So it’s been announced, Park City Mountain Resort will be open for the 2014-2015 season. They finally caved and sold to Vail Resorts, and will be included in the 2014-2015 Epic Pass. For a fair assessment of this legal battle and outcome, we asked guest blogger Hunter Avis to weigh in:

I, like much of the ski community, have been waiting to see the result of this battle of the titans. I thought I would weigh in with my opinion (and you all know what opinions are worth) as someone who has spent some time working in a Vail resorts town, and now, pursuing a career in the legal field, has to be able to see the merits of both sides of a fight, regardless of what my personal opinions might be.

I would like to take this chance to tip my hat to John Cumming from PCMR for his perseverance in the fight against Vail and its legal legions. Vail, lead by Rob Katz, was a pack of wolves at the door, pacing, waiting, and calculating for a chance to slip through any crack. And, like any worthy predator in nature, once Vail saw the weak spot in PCMR’s armor, it circled relentlessly, refusing to lose the opportunity of such a worthy take. To me, it seems that when Vail announced its acquisition of Canyons in May, 2013, they landed a fatal blow to PCMR.

Here is how much of PCMR Vail owned before, during the lawsuit.
Here is how much of PCMR Vail owned before, during the lawsuit.

Talisker knew what it had. Its interest in around 85% of the upper mountain terrain PCMR needed to operate, which, when combined with it’s ownership interest in Canyons, could give the right purchaser an opportunity to purchase a mountain that wasn’t for sale. Talisker had leverage of truly epic proportions. Although PCMR filed its initial lawsuit against Talisker before Vail acquired its operational interest in Canyons, Vail’s 2007 lawsuit it filed against Talisker following the Canadian corporations acquisition of Canyons from the American Skiing Corporation was a clear indication of Vail’s desire to acquire an interest in operating Canyons. In essence, Talisker knew there was a buyer in the wings all of its interests in Park City.

Vail, the North American master of one ticket, many resorts, knows how to make that model work. And we haven’t even whispered the words “interconnect” yet. It doesn’t seem like Vail ever intended to negotiate a peace with Cumming, they only intended, at any cost, to acquire. I pay my respect to Cumming for backing off in a way that allowed a mostly seamless transition to this snow season, because I feel for the people who were really, truly getting worried about whether their winter employment would be there. I feel for them because I’ve been there; I’ve been at-will and dependent on conditions and financing for a job, always wondering when one of the two would run out. But, ultimately, he did what was good for his people, instead of drawing a line in the sand (or parking lot, in this case) and letting the fight get really dirty.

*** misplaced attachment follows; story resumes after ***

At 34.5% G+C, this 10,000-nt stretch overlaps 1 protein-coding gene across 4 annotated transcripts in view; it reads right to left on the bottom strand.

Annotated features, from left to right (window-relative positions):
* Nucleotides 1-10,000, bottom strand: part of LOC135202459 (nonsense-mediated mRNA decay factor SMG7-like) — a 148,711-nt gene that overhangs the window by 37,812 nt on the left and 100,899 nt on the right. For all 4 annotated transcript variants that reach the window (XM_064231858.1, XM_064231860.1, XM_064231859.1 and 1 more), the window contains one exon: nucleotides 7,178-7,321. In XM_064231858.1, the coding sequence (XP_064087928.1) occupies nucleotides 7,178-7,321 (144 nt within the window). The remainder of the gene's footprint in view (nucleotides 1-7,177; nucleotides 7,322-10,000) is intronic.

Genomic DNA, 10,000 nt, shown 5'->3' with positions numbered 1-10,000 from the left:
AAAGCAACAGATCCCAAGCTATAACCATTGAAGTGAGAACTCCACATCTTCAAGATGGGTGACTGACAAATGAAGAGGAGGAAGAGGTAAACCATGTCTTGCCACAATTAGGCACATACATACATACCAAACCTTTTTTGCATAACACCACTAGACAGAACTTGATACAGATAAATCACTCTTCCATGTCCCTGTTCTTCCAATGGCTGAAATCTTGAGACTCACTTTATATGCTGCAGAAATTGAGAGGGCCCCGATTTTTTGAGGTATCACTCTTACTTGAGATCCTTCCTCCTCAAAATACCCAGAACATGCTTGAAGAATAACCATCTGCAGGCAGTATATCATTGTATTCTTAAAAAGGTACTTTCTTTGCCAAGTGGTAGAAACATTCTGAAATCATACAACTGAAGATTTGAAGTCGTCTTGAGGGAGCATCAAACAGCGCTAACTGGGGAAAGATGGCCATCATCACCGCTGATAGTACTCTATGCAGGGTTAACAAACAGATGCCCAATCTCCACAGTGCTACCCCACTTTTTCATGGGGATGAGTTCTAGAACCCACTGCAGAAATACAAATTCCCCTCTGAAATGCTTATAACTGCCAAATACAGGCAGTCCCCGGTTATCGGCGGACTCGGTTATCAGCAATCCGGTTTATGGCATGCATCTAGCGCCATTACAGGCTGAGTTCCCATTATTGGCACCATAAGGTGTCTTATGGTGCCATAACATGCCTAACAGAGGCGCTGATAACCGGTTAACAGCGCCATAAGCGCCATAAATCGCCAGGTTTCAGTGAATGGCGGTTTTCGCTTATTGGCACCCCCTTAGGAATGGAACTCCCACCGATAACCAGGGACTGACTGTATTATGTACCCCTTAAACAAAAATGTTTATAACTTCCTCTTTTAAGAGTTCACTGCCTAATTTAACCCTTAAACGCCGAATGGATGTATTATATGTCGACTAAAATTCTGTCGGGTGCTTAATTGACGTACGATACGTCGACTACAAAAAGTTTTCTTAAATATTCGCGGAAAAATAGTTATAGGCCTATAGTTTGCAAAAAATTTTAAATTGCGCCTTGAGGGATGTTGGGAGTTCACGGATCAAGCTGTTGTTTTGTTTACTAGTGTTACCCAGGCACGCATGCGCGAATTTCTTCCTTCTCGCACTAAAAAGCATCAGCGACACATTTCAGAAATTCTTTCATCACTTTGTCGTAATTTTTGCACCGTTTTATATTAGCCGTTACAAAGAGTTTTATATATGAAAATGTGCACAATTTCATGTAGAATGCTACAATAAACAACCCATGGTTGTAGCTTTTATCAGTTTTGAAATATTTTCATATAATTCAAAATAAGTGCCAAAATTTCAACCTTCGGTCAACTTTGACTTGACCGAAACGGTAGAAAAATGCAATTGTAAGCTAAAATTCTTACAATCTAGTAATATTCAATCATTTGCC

Park City Sells to Vail 2

In a letter from Cumming to Katz, Cumming illustrates the three separate areas and entities that make up the Park City ski scene, and how they all fight for skiers and contribute to the unique, individual nature of the area. I wholeheartedly agree with that. I’m not saying the town is going to go downhill now. There are too many intelligent, caring people in the community to let that happen no matter who the new guy in town is. I’m just saying it will always, from here on out, be somehow changed, and maybe a little less different. And, not that different is necessarily bad, it’s just that I don’t like change very much. I especially don’t like change when something was pretty damn good before. Who knows. Years from now, we may look back on this as the start of something positive in Park City’s history, but only time will tell.

Yet, in spite of any personal feeling that Vail threw its weight around like the playground bully who was held back a year, I can’t help but respect their savvy as a corporation. Let’s step back, and look at Vail as a publicly traded entity. Vail has a board of directors, and they have a duty to pursue what is in the best interests of the corporation. In less than two years, Vail went from not having a hold in Utah, to being a dominant player in the beehive market. After the acquisition of PCMR for around $128,000,000.00 was announced, Vail’s stock rose between 11-12% to its highest position in years. Vail’s board, and Katz as its CEO, did exactly what they were supposed to do. They increased the value of their corporation and secured its future

Lastly, Vail acquired a resort in my town. Locals wondered if it would lose its small feel, and employees wondered if they would have a job when the snow fell. All I can say is the quality of the skiing has improved, and the year-round opportunities are awesome. The place is better as part of the Vail family, and PCMR could be too.

Fortunately for any ski community, it’s a gargantuan undertaking to run a resort. Lifts need to spin, smiling faces need to greet guests, and late-night crews need to pin it up and down the mountain on their sleds in the frigid night so first chair spins for eager guests every day. From the worker’s point of view, no matter who owns a resort, it takes an army’s worth of employees to make one function, and at the Sorel’s on the ground level, the jobs will always be there.